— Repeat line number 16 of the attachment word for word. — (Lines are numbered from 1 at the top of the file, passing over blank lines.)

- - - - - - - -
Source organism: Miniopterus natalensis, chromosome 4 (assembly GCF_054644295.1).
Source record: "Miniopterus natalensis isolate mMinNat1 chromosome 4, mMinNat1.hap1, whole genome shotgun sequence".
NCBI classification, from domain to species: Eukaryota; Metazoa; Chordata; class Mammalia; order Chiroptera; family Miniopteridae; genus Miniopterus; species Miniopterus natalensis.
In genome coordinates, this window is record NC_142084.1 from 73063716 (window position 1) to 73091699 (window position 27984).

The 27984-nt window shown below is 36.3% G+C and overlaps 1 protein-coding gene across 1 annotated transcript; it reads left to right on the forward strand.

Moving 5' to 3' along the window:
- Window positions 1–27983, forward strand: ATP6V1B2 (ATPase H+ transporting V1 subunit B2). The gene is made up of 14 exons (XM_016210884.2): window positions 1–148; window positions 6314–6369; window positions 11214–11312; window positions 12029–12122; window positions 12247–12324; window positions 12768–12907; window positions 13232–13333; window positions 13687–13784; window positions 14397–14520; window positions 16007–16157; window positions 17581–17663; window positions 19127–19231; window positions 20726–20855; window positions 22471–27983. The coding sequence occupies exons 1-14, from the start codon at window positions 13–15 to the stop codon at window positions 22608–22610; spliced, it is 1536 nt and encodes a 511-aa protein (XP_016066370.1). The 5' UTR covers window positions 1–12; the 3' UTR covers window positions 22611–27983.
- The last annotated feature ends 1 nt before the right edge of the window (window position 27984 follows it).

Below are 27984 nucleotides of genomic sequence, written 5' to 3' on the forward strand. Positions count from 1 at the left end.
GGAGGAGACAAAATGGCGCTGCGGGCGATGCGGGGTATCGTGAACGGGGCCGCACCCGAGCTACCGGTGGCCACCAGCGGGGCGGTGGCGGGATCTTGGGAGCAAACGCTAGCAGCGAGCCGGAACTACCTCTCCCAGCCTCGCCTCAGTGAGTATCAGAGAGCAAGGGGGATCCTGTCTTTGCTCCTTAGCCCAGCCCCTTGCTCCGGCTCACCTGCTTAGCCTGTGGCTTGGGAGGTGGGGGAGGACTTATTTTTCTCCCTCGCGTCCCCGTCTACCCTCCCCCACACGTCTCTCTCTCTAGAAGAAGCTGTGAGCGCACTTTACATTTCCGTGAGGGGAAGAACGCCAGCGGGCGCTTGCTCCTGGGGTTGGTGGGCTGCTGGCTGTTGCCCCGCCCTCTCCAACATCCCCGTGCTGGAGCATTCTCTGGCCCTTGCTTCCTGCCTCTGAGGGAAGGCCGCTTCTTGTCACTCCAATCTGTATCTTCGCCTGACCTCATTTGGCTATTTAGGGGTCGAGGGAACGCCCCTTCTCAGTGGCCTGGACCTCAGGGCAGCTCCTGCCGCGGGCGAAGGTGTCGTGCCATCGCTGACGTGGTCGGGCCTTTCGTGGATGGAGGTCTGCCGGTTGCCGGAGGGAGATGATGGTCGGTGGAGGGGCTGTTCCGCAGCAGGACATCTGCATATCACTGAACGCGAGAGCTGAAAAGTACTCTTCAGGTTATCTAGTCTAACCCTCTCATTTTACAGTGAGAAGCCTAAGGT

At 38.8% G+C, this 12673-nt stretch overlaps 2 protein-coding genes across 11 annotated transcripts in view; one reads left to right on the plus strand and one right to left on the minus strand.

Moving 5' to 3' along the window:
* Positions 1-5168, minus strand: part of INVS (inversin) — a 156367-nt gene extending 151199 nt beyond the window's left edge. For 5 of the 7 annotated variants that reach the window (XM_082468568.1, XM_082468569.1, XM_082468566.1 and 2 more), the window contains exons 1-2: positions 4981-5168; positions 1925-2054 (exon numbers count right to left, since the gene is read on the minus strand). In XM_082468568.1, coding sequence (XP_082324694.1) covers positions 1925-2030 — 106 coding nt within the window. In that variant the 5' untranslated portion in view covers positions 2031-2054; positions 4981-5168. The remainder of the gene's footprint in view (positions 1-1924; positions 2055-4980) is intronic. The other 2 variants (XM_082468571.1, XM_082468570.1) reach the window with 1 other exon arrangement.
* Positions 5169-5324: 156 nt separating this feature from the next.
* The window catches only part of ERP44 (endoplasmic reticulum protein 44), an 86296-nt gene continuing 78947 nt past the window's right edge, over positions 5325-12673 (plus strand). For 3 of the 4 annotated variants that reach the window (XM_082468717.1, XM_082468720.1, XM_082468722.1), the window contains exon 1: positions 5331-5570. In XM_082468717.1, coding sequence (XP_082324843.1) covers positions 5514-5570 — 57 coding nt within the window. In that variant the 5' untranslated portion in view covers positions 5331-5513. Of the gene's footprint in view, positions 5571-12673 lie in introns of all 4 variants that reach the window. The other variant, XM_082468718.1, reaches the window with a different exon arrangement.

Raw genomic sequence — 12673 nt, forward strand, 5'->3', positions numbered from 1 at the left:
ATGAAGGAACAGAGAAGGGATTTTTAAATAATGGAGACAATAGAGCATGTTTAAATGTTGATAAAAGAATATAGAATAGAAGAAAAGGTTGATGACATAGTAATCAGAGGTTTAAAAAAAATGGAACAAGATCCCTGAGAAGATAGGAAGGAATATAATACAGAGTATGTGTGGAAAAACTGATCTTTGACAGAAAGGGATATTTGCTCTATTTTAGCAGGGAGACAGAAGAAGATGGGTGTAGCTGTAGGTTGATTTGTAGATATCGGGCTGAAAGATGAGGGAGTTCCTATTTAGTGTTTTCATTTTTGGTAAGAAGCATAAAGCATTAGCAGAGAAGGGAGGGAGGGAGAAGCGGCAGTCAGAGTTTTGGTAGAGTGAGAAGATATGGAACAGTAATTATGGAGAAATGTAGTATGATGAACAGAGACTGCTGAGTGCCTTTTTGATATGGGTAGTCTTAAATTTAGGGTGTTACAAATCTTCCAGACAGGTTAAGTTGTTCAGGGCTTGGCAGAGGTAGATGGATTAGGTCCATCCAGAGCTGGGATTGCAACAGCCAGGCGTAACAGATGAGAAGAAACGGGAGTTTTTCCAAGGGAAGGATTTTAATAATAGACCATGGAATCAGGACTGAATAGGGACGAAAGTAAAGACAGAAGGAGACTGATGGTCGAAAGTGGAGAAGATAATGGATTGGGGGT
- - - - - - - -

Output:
Raw genomic sequence — 12673 nt, forward strand, 5'->3', positions numbered from 1 at the left: